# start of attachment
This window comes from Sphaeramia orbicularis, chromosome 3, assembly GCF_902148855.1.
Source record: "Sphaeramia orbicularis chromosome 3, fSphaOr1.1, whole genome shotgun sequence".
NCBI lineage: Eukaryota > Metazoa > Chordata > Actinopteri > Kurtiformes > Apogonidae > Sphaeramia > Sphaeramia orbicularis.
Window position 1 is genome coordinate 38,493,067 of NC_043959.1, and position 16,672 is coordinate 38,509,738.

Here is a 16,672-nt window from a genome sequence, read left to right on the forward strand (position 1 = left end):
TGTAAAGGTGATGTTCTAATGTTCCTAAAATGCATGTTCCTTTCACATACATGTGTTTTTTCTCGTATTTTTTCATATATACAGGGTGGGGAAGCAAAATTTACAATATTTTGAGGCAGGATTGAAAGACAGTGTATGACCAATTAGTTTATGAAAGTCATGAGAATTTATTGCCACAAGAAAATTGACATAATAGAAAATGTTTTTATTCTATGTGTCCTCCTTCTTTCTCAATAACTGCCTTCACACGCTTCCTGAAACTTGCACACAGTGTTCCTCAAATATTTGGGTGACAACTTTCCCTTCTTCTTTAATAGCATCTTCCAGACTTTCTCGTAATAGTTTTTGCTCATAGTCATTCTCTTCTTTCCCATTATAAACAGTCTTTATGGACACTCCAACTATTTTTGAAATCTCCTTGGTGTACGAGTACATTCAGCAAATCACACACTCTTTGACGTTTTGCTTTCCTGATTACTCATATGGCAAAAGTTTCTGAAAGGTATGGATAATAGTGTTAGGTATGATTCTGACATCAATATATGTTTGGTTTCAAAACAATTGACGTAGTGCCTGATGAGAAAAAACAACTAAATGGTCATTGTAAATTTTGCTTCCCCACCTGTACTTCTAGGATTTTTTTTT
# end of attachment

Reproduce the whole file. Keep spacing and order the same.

This window comes from Sphaeramia orbicularis, chromosome 3, assembly GCF_902148855.1.
Source record: "Sphaeramia orbicularis chromosome 3, fSphaOr1.1, whole genome shotgun sequence".
NCBI lineage: Eukaryota > Metazoa > Chordata > Actinopteri > Kurtiformes > Apogonidae > Sphaeramia > Sphaeramia orbicularis.
Window position 1 is genome coordinate 38,493,067 of NC_043959.1, and position 16,672 is coordinate 38,509,738.

Here is a 16,672-nt window from a genome sequence, read left to right on the forward strand (position 1 = left end):
TGTAAAGGTGATGTTCTAATGTTCCTAAAATGCATGTTCCTTTCACATACATGTGTTTTTTCTCGTATTTTTTCATATATACAGGGTGGGGAAGCAAAATTTACAATATTTTGAGGCAGGATTGAAAGACAGTGTATGACCAATTAGTTTATGAAAGTCATGAGAATTTATTGCCACAAGAAAATTGACATAATAGAAAATGTTTTTATTCTATGTGTCCTCCTTCTTTCTCAATAACTGCCTTCACACGCTTCCTGAAACTTGCACACAGTGTTCCTCAAATATTTGGGTGACAACTTTCCCTTCTTCTTTAATAGCATCTTCCAGACTTTCTCGTAATAGTTTTTGCTCATAGTCATTCTCTTCTTTCCCATTATAAACAGTCTTTATGGACACTCCAACTATTTTTGAAATCTCCTTGGTGTACGAGTACATTCAGCAAATCACACACTCTTTGACGTTTTGCTTTCCTGATTACTCATATGGCAAAAGTTTCTGAAAGGTATGGATAATAGTGTTAGGTATGATTCTGACATCAATATATGTTTGGTTTCAAAACAATTGACGTAGTGCCTGATGAGAAAAAACAACTAAATGGTCATTGTAAATTTTGCTTCCCCACCTGTACTTCTAGGATTTTTTTTT